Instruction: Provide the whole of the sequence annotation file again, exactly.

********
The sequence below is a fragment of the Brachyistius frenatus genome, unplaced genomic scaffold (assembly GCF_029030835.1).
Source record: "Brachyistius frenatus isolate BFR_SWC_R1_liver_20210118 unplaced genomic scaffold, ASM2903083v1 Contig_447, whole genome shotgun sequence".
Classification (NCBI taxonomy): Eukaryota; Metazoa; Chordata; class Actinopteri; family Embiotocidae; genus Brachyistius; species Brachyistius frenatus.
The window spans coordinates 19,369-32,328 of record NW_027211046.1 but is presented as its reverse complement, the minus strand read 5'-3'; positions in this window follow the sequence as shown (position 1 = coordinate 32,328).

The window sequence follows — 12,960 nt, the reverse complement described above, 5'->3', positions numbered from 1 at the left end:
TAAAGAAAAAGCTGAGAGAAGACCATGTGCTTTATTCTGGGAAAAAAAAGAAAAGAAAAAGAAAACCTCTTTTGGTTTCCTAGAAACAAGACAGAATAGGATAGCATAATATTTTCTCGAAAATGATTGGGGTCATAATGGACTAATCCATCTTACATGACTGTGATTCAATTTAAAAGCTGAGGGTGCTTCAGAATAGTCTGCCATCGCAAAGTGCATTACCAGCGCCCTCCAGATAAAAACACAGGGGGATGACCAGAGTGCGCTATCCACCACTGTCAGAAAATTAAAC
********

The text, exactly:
The sequence below is a fragment of the Brachyistius frenatus genome, unplaced genomic scaffold (assembly GCF_029030835.1).
Source record: "Brachyistius frenatus isolate BFR_SWC_R1_liver_20210118 unplaced genomic scaffold, ASM2903083v1 Contig_447, whole genome shotgun sequence".
Classification (NCBI taxonomy): Eukaryota; Metazoa; Chordata; class Actinopteri; family Embiotocidae; genus Brachyistius; species Brachyistius frenatus.
The window spans coordinates 19,369-32,328 of record NW_027211046.1 but is presented as its reverse complement, the minus strand read 5'-3'; positions in this window follow the sequence as shown (position 1 = coordinate 32,328).

The window sequence follows — 12,960 nt, the reverse complement described above, 5'->3', positions numbered from 1 at the left end:
TAAAGAAAAAGCTGAGAGAAGACCATGTGCTTTATTCTGGGAAAAAAAAGAAAAGAAAAAGAAAACCTCTTTTGGTTTCCTAGAAACAAGACAGAATAGGATAGCATAATATTTTCTCGAAAATGATTGGGGTCATAATGGACTAATCCATCTTACATGACTGTGATTCAATTTAAAAGCTGAGGGTGCTTCAGAATAGTCTGCCATCGCAAAGTGCATTACCAGCGCCCTCCAGATAAAAACACAGGGGGATGACCAGAGTGCGCTATCCACCACTGTCAGAAAATTAAAC